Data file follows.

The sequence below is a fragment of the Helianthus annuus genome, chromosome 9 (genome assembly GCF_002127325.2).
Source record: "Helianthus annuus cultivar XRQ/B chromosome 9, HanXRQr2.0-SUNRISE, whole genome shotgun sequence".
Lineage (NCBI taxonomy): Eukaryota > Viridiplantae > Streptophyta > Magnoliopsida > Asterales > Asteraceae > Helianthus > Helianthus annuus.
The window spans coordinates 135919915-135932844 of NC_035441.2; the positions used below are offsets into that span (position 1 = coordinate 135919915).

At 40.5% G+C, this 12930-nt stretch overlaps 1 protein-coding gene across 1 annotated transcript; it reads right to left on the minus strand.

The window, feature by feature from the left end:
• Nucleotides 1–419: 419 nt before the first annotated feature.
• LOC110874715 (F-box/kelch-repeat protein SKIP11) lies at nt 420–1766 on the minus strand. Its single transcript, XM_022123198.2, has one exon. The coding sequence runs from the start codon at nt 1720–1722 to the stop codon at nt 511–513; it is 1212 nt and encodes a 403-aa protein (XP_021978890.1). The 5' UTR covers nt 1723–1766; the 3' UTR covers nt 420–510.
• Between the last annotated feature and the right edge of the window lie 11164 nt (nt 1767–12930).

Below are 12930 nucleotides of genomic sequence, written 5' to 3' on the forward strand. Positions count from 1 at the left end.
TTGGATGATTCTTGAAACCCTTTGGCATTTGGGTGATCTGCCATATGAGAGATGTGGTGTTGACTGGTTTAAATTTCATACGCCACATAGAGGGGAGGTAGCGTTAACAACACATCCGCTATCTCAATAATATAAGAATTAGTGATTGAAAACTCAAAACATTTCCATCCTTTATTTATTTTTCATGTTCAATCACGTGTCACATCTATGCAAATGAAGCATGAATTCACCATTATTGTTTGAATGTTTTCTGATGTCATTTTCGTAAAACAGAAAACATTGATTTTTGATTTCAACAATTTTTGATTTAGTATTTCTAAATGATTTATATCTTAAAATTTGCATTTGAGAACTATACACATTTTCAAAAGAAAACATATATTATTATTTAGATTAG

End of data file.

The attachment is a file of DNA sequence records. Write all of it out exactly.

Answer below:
The sequence below is a fragment of the Helianthus annuus genome, chromosome 9 (genome assembly GCF_002127325.2).
Source record: "Helianthus annuus cultivar XRQ/B chromosome 9, HanXRQr2.0-SUNRISE, whole genome shotgun sequence".
Lineage (NCBI taxonomy): Eukaryota > Viridiplantae > Streptophyta > Magnoliopsida > Asterales > Asteraceae > Helianthus > Helianthus annuus.
The window spans coordinates 135919915-135932844 of NC_035441.2; the positions used below are offsets into that span (position 1 = coordinate 135919915).

At 40.5% G+C, this 12930-nt stretch overlaps 1 protein-coding gene across 1 annotated transcript; it reads right to left on the minus strand.

The window, feature by feature from the left end:
• Nucleotides 1–419: 419 nt before the first annotated feature.
• LOC110874715 (F-box/kelch-repeat protein SKIP11) lies at nt 420–1766 on the minus strand. Its single transcript, XM_022123198.2, has one exon. The coding sequence runs from the start codon at nt 1720–1722 to the stop codon at nt 511–513; it is 1212 nt and encodes a 403-aa protein (XP_021978890.1). The 5' UTR covers nt 1723–1766; the 3' UTR covers nt 420–510.
• Between the last annotated feature and the right edge of the window lie 11164 nt (nt 1767–12930).

Below are 12930 nucleotides of genomic sequence, written 5' to 3' on the forward strand. Positions count from 1 at the left end.
TTGGATGATTCTTGAAACCCTTTGGCATTTGGGTGATCTGCCATATGAGAGATGTGGTGTTGACTGGTTTAAATTTCATACGCCACATAGAGGGGAGGTAGCGTTAACAACACATCCGCTATCTCAATAATATAAGAATTAGTGATTGAAAACTCAAAACATTTCCATCCTTTATTTATTTTTCATGTTCAATCACGTGTCACATCTATGCAAATGAAGCATGAATTCACCATTATTGTTTGAATGTTTTCTGATGTCATTTTCGTAAAACAGAAAACATTGATTTTTGATTTCAACAATTTTTGATTTAGTATTTCTAAATGATTTATATCTTAAAATTTGCATTTGAGAACTATACACATTTTCAAAAGAAAACATATATTATTATTTAGATTAG